Bosnian conflict-related sexual violence survivors learn business skills
A UN Women initiative provides survivors with psycho-social support and helps them develop the tools and skills necessary to secure their financial stability – and reintegrate into their communities.
Дата: 30 сентября 2016 г.
UN Women in Bosnia and Herzegovina (BiH) works to improve the care, justice and support of survivors of conflict-related sexual violence, many of whom still suffer from the aftermath of the crimes committed during the 1992-1995 war.
Survivors consistently express the need for better access to affordable and appropriate services like free legal advice, health care and economic opportunities. Creating economic opportunities for survivors of war crimes, including conflict-related sexual violence, is essential to reintegrate survivors into society and the economy.
Recognizing the need for economic empowerment, UN Women has through a joint programme of the UN in BiH, introduced economic empowerment as an innovative element in addition to the traditionally provided services such as judicial and psycho social support. As part of its work, UN Women has assisted survivors from Eastern Bosnia through an initiative that boosts their financial security and work opportunities. Economic empowerment transforms their standing and status within their families and communities even more than the call for criminal prosecution and the end to sexual violence.
The UN Women initiative, Seeking Care, Support and Justice for Conflict Related Sexual Violence Survivors in BiH, is funded by Government of the United Kingdom, Government of Canada and UN Action Against Sexual Violence in Conflict.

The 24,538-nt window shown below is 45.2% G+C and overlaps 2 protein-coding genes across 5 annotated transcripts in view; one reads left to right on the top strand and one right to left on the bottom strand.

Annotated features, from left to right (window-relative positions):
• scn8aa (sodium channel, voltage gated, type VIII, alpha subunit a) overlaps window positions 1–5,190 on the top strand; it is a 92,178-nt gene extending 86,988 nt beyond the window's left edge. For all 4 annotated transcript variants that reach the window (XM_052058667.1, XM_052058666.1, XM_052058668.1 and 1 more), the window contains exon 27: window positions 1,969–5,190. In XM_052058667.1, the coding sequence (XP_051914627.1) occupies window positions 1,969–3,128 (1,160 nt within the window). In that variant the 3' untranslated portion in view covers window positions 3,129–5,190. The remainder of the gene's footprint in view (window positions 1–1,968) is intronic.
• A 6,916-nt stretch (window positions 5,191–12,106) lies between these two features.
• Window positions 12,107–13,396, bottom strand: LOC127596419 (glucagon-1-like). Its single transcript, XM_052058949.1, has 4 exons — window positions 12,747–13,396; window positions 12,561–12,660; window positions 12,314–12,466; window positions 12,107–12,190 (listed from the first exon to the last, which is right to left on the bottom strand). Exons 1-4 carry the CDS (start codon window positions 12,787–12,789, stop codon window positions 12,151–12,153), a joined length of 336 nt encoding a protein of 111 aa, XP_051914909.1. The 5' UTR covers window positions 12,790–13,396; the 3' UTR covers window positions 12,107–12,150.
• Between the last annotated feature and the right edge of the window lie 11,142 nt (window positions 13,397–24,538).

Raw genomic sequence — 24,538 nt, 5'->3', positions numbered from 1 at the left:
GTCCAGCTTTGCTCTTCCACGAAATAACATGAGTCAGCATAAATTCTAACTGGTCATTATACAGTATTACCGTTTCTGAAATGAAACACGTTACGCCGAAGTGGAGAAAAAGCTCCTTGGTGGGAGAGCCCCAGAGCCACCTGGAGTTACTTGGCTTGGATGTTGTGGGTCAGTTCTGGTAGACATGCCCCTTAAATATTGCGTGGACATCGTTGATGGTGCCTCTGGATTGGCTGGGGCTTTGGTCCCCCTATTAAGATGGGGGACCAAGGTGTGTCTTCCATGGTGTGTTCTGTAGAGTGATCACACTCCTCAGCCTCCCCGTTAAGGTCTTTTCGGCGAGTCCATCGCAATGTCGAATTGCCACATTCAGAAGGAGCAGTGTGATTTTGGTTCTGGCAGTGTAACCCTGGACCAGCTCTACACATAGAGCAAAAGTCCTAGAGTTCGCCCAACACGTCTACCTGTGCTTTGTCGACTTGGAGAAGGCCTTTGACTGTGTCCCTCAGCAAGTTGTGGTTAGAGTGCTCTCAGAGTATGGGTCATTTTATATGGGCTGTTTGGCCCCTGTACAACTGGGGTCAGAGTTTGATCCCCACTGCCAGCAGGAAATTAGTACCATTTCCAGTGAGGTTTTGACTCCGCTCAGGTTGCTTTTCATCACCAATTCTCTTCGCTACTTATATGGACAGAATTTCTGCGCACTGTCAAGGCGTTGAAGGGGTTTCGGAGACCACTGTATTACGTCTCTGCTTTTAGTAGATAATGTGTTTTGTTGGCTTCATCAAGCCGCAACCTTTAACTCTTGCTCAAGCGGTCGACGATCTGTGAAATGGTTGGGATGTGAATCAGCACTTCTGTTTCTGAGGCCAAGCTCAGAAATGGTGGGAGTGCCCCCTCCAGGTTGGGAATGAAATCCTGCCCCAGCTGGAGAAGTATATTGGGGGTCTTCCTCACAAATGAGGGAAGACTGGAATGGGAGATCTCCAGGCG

Aside from psycho-social support, UN Women provides the survivors with guidance to develop their own business plans to secure their future financial stability.
“This project has reunited my family,” said 66-year old Bojana, who was displaced after the war from her home, and her entire family left unemployed. “It has enabled me to develop a business plan so that everyone in my family participates equally. Sometimes they knock you down, but you get up even stronger.”
Through the UN Women project, women learn to assess their capacities and access resources as they develop their business plans. They gain skills to source equipment and other vendors that may be needed for their enterprises.
Behara, a 56-year old grandmother needed equipment to process fruit in her family’s orchard to make jams and other marketable products. She learned how to research and find affordable equipment, and create a longer-term plan to keep the business viable. “I feel empowered because my business plan will allow my family to live a decent life. We can now process our own orchards as well as others,” Behara said.
The project also helps women bring their products to market and guides them on how to link their enterprises to even larger markets. Women with only a limited opportunity for entering the dairy market can sell more milk through a local cooperative, for example, or women who make handicrafts can become part of larger value chains to increase their sales.
Slobodanka, a 41-year old mother of three has creative plans in mind for her business plan. She wants to open the first fitness club in her town by expanding the space of her husband’s karate club. By offering fitness, Pilates and aerobic classes, she hopes to make the space more female friendly. “This club will be the first of its kind and will mean a great deal for the women in our community,” said Slobodanka.